As we’ve seen over the last few weeks, the Folger Shakespeare library offers insightful materials for students and teachers alike. Ophelia’s descent into madness and subsequent suicide prove to be of little exception. In preparation for the first discussion activity.
In the video, Lindsey Wochley (Ophelia) offers some insights into Ophelia’s madness as depicted in Hamlet IV, scene v. The actress states “decisions are made for her [Ophelia] all the way up until when she goes mad. She makes her own decisions, then.” This statement offers an interesting perspective on madness in Hamlet in general and Ophelia’s madness, in particular.
King Claudius offers perspectives on why Ophelia goes mad, but he is hardly a dependable character. Based on the form that her madness takes, in a post of at least 250 words, why do you think that Ophelia has gone mad? Please give evidence for your thoughts from throughout the play, and Act IV, scene v, in particular.
In a post of at least 250 words, analyze Gertrude’s role in the play more carefully through a close analysis of Shakespeare. Based on the first initial of your last name, you have been assigned to analyze one of Gertrude’s speeches.
In your analysis, you might want to examine where Gertrude’s loyalties lie: to her son, husband, former husband, or herself? Your discussion forum entry should cite at least once from your assigned group of lines.
Group B – Last Names Beginning with G through L
Begin with Queen’s “To my sick soul (as sin’s true nature is),” (4.5.22) End with Queen’s “Alas, look here, my lord.” (4.5.42)
amlet seems obsessed with moral justice in Act 1 and Act II. He was so concerned that moral justice be served that he refused to murder Claudius in prayer, afraid that Claudius’ soul would go to heaven. In Acts I and II, Hamlet acts with the apparent understanding that revenge would condemn his own soul. As a result, he tries to ascertain Claudius’ guilt in order to justify killing him.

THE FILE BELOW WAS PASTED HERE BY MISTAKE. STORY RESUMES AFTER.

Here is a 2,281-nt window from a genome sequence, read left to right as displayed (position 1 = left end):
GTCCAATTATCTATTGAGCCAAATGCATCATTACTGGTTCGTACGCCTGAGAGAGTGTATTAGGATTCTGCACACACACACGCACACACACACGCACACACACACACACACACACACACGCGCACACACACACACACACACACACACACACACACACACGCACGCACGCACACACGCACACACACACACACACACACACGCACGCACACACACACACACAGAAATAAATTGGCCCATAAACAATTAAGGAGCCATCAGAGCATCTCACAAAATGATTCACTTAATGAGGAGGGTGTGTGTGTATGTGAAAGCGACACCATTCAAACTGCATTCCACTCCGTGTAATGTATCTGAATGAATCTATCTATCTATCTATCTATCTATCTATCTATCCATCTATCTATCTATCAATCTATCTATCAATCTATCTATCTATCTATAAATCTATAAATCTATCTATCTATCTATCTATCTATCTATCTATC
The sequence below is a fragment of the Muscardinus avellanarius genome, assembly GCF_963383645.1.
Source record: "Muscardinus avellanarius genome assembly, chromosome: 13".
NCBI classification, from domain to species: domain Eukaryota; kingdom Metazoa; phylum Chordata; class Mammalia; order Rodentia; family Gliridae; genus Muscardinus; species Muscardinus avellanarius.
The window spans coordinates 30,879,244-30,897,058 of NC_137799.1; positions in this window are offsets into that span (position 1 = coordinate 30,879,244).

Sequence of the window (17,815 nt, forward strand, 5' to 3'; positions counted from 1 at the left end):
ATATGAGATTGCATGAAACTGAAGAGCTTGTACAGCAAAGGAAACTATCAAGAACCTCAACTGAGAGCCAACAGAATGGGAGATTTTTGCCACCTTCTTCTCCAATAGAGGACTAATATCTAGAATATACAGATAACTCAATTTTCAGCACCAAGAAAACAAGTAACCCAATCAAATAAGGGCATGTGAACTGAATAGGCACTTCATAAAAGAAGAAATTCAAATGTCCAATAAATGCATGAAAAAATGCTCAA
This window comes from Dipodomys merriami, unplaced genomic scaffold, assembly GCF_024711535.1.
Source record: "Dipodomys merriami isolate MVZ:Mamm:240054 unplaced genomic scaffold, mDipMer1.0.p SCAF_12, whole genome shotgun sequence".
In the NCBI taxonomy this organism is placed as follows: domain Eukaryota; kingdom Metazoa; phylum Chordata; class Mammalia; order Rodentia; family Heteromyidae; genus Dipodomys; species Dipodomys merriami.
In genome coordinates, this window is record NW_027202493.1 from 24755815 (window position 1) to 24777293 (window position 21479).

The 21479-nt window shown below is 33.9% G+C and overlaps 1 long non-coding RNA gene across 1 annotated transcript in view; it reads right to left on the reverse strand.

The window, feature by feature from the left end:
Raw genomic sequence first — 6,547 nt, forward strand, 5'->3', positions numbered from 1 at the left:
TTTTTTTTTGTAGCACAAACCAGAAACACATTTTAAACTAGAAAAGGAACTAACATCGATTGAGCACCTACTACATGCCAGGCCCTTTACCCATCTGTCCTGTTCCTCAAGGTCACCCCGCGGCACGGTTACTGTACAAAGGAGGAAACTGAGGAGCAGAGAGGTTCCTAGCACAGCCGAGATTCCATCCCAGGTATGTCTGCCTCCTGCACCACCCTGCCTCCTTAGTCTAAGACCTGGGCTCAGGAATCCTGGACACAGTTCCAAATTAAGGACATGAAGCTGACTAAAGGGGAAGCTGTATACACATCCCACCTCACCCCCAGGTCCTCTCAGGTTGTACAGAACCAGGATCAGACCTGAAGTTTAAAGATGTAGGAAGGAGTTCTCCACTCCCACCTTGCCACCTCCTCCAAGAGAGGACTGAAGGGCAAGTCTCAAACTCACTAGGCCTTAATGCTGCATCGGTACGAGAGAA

However, when Hamlet finally decides to murder Claudius in Act III, he does so impulsively, actually killing Polonius instead. It can be argued that the death of Polonius leads to Ophelia’s madness and death, which turns Laertes against Hamlet, setting up the final duel. This final paper asks you to analyze the question of whether moral justice is finally rendered at the close of the play.
The conclusion of Hamlet sees both Hamlet and Laertes seeking to right wrongs committed against them or their families. It is significant that, with Polonius’ death, both figures have lost their fathers. However, Laertes seems unconcerned with moral justice, stating plainly his desire for revenge: “I am satisfied in nature,/ Whose motive in this case should stir me most/ To my revenge” (Act V, scene ii, 3882-3885). Discerning Hamlet’s motives is more difficult.
In examining the question of whether justice is served at the end of the play, you might want to consider why Hamlet decides to fight Laertes. It could be helpful to look at the following speeches, although you certainly should not restrict yourselves to them:
1. Hamlet tells Horatio of King Claudius’ plot to have him killed overseas. Hamlet switches the letters, causing Guildenstern and Rosencrantz to be executed instead. In response, Horatio states: “Why, what a king is this!” (Act V, scene ii, 3716). Hamlet condemns King Claudius (Act V, scene ii, 3716-37).
2. Hamlet regrets his fight with Laertes at Ophelia’s grave and equates their causes: (Act V, scene ii, 3727-3735).
3. Horatio asks Hamlet not to fight Laertes, emphasizing that Hamlet cannot win: “You will loose this wager my lord” (Act V, scene ii, 3845-3847).
Your final paper should be between 500-700 words or 2-3 pages on whether or not moral justice is served in the play.